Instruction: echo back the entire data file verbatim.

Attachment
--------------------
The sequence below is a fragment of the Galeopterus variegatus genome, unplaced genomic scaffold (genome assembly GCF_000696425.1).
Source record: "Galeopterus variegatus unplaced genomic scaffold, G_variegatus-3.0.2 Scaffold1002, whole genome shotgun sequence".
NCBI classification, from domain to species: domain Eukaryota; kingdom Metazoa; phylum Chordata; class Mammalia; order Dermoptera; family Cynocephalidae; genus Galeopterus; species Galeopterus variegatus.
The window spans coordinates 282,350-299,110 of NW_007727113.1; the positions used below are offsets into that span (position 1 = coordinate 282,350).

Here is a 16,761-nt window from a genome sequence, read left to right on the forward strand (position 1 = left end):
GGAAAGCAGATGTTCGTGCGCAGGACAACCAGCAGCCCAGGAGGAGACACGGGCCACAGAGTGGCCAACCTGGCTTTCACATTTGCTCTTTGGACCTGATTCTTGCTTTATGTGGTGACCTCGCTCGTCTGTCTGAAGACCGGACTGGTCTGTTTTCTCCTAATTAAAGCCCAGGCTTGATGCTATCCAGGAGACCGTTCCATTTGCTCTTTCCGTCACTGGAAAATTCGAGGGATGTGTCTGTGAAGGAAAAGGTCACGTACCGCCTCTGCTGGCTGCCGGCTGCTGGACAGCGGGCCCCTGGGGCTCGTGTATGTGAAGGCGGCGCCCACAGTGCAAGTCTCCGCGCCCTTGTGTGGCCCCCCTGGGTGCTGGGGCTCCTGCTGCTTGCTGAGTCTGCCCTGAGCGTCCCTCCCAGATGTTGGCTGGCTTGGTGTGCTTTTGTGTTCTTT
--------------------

The sequence below is a fragment of the Galeopterus variegatus genome, unplaced genomic scaffold (genome assembly GCF_000696425.1).
Source record: "Galeopterus variegatus unplaced genomic scaffold, G_variegatus-3.0.2 Scaffold1002, whole genome shotgun sequence".
NCBI classification, from domain to species: domain Eukaryota; kingdom Metazoa; phylum Chordata; class Mammalia; order Dermoptera; family Cynocephalidae; genus Galeopterus; species Galeopterus variegatus.
The window spans coordinates 282,350-299,110 of NW_007727113.1; the positions used below are offsets into that span (position 1 = coordinate 282,350).

Here is a 16,761-nt window from a genome sequence, read left to right on the forward strand (position 1 = left end):
GGAAAGCAGATGTTCGTGCGCAGGACAACCAGCAGCCCAGGAGGAGACACGGGCCACAGAGTGGCCAACCTGGCTTTCACATTTGCTCTTTGGACCTGATTCTTGCTTTATGTGGTGACCTCGCTCGTCTGTCTGAAGACCGGACTGGTCTGTTTTCTCCTAATTAAAGCCCAGGCTTGATGCTATCCAGGAGACCGTTCCATTTGCTCTTTCCGTCACTGGAAAATTCGAGGGATGTGTCTGTGAAGGAAAAGGTCACGTACCGCCTCTGCTGGCTGCCGGCTGCTGGACAGCGGGCCCCTGGGGCTCGTGTATGTGAAGGCGGCGCCCACAGTGCAAGTCTCCGCGCCCTTGTGTGGCCCCCCTGGGTGCTGGGGCTCCTGCTGCTTGCTGAGTCTGCCCTGAGCGTCCCTCCCAGATGTTGGCTGGCTTGGTGTGCTTTTGTGTTCTTT